Comparison of vessel density between normal and operated sclera demonstrated statistically significant differences, regardless of the presence or type of implant (Figure 3). The average vessel density of operated sclera was 2.18±1.48 vessels/mm2 in group 3, and 2.34±1.69 vessels/mm2 in group 2. In group 1, average vessel density was 2.71±1.88 vessels/mm2. Although a small increase was observed, the difference was not statistically significant. Because the exact location of the non-absorbable implant under the scleral flap differs from eye to eye, the implant was not visible in all the evaluated planes taken from the operation site. Average vessel density in those planes where an implant was recognized was 3.64±1.78 vessels/mm2, compared to 2.01±1.58 vessels/mm2 in planes without an implant. This statistically significant difference (p<0.001) demonstrates that the non-absorbable material has a stimulating influence on vessel density, although that influence is limited to the sclera adjacent to the implant.

Analysis of sclera surrounding non-absorbable implants shows statistically significant variability (p<0.05) of vessel density according to location. The highest values were observed in sclera around the posterior and anterior poles of the implant cavity (5.78±2.81 and 4.53±2.18 vessels/mm2 respectively) and at the cutting line posterior to the implant (3.7±1.7 vessels/mm2). The number of vessels was significantly lower at the conjunctival and choroidal sides of the implant (2.97±1.82 and 2.64±1.06 vessels/mm2, respectively).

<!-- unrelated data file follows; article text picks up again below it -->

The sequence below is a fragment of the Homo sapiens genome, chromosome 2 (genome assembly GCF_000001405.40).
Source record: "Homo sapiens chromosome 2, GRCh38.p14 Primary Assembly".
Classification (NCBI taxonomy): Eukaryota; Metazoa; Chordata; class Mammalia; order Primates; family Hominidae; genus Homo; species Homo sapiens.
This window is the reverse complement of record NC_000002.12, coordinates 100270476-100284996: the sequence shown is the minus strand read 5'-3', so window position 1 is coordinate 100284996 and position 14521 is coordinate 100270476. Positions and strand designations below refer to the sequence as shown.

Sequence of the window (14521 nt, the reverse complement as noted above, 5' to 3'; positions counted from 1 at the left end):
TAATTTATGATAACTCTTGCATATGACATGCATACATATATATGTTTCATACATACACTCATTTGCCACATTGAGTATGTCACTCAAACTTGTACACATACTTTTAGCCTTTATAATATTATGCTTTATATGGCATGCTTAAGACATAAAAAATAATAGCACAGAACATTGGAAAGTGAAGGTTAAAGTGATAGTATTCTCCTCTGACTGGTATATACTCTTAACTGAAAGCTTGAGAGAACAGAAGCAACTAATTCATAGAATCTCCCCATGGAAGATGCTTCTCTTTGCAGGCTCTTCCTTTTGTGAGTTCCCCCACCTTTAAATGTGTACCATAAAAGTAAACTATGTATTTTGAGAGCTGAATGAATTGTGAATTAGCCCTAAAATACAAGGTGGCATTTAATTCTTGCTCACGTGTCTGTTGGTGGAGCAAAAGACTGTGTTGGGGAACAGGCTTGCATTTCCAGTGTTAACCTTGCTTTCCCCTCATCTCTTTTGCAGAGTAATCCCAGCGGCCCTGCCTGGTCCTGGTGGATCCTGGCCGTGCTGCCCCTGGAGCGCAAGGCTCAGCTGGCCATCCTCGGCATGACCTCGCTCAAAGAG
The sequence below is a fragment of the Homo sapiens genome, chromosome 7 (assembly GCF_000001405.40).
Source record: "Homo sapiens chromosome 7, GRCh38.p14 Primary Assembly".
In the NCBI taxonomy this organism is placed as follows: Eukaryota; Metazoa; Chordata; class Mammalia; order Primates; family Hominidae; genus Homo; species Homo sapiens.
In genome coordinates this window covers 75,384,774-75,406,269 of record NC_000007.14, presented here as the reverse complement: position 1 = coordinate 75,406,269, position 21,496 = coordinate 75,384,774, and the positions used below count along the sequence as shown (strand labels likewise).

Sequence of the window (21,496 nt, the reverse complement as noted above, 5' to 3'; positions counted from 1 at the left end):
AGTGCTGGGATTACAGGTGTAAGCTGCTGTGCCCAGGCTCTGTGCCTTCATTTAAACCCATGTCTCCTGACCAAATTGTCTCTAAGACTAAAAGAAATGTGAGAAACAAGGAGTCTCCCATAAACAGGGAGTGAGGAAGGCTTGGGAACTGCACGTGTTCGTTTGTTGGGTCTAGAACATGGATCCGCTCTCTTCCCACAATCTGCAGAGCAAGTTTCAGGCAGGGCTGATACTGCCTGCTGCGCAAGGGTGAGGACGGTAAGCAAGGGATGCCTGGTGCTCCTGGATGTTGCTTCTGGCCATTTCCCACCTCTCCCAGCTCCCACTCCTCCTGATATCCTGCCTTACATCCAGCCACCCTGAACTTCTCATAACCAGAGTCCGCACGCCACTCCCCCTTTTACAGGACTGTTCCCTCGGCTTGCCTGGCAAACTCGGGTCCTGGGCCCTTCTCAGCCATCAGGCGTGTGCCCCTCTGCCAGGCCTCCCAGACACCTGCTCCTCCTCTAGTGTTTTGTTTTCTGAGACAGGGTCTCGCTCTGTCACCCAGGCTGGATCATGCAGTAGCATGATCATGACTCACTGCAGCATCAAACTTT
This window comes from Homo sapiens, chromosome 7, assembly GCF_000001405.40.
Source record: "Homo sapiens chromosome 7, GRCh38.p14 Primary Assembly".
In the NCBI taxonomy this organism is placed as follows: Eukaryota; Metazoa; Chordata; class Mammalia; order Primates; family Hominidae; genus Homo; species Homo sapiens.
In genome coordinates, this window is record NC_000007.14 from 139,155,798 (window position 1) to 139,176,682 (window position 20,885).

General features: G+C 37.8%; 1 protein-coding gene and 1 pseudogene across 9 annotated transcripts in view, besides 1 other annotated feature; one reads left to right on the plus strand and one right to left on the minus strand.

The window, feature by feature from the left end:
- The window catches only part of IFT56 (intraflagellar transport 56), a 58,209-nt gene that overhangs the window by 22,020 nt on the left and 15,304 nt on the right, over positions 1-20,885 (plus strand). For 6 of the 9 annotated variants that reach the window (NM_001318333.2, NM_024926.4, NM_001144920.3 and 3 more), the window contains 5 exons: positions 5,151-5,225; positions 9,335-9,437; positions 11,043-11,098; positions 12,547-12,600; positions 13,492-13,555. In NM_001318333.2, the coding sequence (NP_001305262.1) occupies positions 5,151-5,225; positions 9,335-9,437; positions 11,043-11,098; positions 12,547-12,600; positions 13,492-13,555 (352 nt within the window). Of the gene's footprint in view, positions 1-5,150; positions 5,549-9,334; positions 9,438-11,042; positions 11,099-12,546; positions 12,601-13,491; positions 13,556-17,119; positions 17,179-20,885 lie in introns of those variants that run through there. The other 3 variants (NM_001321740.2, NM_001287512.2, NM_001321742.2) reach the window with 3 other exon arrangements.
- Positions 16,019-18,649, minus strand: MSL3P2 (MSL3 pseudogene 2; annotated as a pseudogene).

Identification of aqueous outflow pathways with ferritin

Blue staining was observed in all eyeballs, representing the presence of iron within Schlemms canal and aqueous draining channels in limbal sclera, as well as in suprachoroidal tissue of the uveo-scleral pathway of aqueous outflow. A similarly positive reaction was found in vessels adjacent to scar and adipose tissue in operated sclera distant from the limbus in eyes from groups 3 and 2 (Figure 4B, C). Significant blue staining inside vessels located in scar tissue close to the anterior pole of the non-absorbable methacrylic hydrogel (group 1) implants demonstrates their participation in aqueous outflow (Figure 4D). Blue staining was also observed in vessels from both the conjunctival and choroidal side of the implant cavity.